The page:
Bruce Springsteen's evangelical nation baptized me in St. Paul

Throughout the show, Bruce made frequent trips into the crowd. He wanted to touch his people. His people wanted to touch him. He wanted them to touch the guitar. Does it have healing power? He brought old women and children up to the stage and the catwalks to sing with him. He pulled a grade-school boy up, put his arm around the kid and danced with him. He brought pre-teen girl up to the main stage to sing a verse, then gently lifted her back to down to her family, holding her like baptized infant.


He expounded on life and ghosts and honored the dead. His songs were (and are) sermons about love and loss, hope, tough breaks and redemption. His flock, thousands deep, recited the sermons in bursts, in unison. This was not a concert -- it was a service. Bruce is a preacher, and he leads the Megachurch of Springsteen.

I should have seen it coming. As the afternoon wore on, I kept asking Dan what the whole Bruce thing was really about. "I don't have religion," Dan joked, "So..."

As Bruce swung into the climax of the set, the opening bars of "Badlands" bringing the congregation to the edge, Dan tapped me on the shoulder, and said, "Get ready for your baptism." Mass human celebration ensued, riding the power chords and Bruce's growl.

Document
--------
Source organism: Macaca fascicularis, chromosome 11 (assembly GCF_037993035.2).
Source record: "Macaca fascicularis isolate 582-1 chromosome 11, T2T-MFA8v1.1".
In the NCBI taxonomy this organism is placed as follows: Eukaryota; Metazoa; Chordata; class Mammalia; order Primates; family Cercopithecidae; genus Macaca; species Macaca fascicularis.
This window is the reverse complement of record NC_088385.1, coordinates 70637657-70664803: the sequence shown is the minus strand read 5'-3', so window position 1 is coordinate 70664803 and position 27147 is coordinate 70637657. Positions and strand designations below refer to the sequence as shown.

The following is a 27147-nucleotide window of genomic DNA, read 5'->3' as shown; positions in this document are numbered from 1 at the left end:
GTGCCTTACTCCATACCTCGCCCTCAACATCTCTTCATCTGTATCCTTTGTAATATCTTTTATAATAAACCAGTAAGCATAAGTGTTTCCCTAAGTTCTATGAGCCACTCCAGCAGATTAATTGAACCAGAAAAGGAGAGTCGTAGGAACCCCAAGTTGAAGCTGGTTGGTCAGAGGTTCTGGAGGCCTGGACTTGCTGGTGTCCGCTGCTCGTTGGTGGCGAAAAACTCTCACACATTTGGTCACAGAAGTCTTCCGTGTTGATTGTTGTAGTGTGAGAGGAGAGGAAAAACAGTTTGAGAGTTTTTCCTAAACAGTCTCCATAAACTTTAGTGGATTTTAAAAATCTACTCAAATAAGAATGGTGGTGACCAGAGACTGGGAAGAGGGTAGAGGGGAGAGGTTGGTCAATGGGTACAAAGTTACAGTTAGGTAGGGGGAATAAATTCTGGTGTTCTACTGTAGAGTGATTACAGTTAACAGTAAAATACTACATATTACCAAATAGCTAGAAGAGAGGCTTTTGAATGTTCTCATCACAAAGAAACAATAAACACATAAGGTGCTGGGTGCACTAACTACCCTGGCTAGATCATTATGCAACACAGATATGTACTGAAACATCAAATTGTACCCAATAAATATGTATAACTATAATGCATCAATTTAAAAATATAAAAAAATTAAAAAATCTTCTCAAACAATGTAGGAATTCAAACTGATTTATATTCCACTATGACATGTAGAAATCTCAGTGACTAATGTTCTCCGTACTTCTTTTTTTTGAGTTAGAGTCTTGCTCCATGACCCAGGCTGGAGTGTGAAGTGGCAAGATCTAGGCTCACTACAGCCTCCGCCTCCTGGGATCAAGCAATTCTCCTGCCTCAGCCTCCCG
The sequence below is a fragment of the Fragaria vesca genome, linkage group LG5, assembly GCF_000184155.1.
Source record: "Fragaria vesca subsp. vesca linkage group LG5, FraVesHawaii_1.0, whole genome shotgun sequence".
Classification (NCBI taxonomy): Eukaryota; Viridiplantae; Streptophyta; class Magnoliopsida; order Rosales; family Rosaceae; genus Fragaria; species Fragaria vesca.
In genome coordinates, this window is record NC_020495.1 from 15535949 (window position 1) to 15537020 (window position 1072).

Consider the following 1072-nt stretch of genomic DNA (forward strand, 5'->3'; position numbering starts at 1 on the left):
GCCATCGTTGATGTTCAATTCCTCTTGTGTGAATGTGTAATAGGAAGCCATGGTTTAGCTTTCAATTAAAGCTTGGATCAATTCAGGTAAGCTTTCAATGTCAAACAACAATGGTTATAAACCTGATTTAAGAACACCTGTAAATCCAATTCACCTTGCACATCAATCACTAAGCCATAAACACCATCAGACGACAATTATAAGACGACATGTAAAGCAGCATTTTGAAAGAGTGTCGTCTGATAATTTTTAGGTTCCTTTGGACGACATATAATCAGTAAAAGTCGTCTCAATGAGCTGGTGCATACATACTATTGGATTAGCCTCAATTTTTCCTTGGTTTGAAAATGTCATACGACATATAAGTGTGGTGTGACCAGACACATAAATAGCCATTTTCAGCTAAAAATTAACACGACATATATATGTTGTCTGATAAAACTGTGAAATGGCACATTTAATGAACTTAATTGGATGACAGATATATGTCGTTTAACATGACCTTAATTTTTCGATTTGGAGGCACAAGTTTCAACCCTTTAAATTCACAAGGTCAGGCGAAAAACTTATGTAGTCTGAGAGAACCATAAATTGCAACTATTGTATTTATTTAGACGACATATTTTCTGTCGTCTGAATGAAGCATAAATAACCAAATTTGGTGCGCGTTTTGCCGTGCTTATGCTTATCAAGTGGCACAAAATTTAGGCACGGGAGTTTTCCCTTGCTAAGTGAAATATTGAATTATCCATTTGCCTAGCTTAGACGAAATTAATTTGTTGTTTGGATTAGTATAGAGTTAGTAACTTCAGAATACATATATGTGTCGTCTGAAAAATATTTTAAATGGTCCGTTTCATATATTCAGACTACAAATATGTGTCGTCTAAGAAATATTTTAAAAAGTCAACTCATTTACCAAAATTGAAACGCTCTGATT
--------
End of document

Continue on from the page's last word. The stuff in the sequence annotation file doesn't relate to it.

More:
The content of Bruce's words, or even his songs, seem utterly secondary. His rhythm, his passion, is straight evangelical. You half expect him to be blessing newborns, or to see a dude get rolled out onstage in a wheelchair, and walk off. (I will now get e-mailed a story of this actually happening.)

Evangelical being a loaded word, the metaphor stops there. With Bruce, it's less about the faith than the spirit. Bruce is a preacher in the least divisive sense of the word. He is a father to those who need a better one, the cool uncle you want at every family gathering, a brother who has your back, a ghost who hangs around for the right reasons. He stands up and says "here's what's happening, and we're gonna make the world alright. And by the way, let's rock and sing about cars."


In the end, that's the relief. The Church of Springsteen, whatever its politics, has no dogma. Yes, actual churches, do, reportedly, offer a sense of community and do good things for good people, but too many are in the business of things like setting feminism back 50 years, so it's hard to get into that. We instead look for communal uplift at football games, concerts, and scavenger hunt/running clubs. When we get lucky, we find it. The Springsteen Nation is that life-affirming form of brotherhood that, in our relentless modernity, we have supposedly inadvertently destroyed. I say it exists, it just requires a credit card and some good research now. 

If there is a generation gap, maybe it's that these older guys, Bruce chief among them, actually remember a time when that wasn't the case, and they have half a clue how to remake it. Bruce, Dan, Cleveland Tim, Jersey Jonathan--they've got a mobile brotherhood, and despite appearances, it's pretty inclusive. I'll hang with 'em anytime. Just don't ask any of them where they stand on LeBron.

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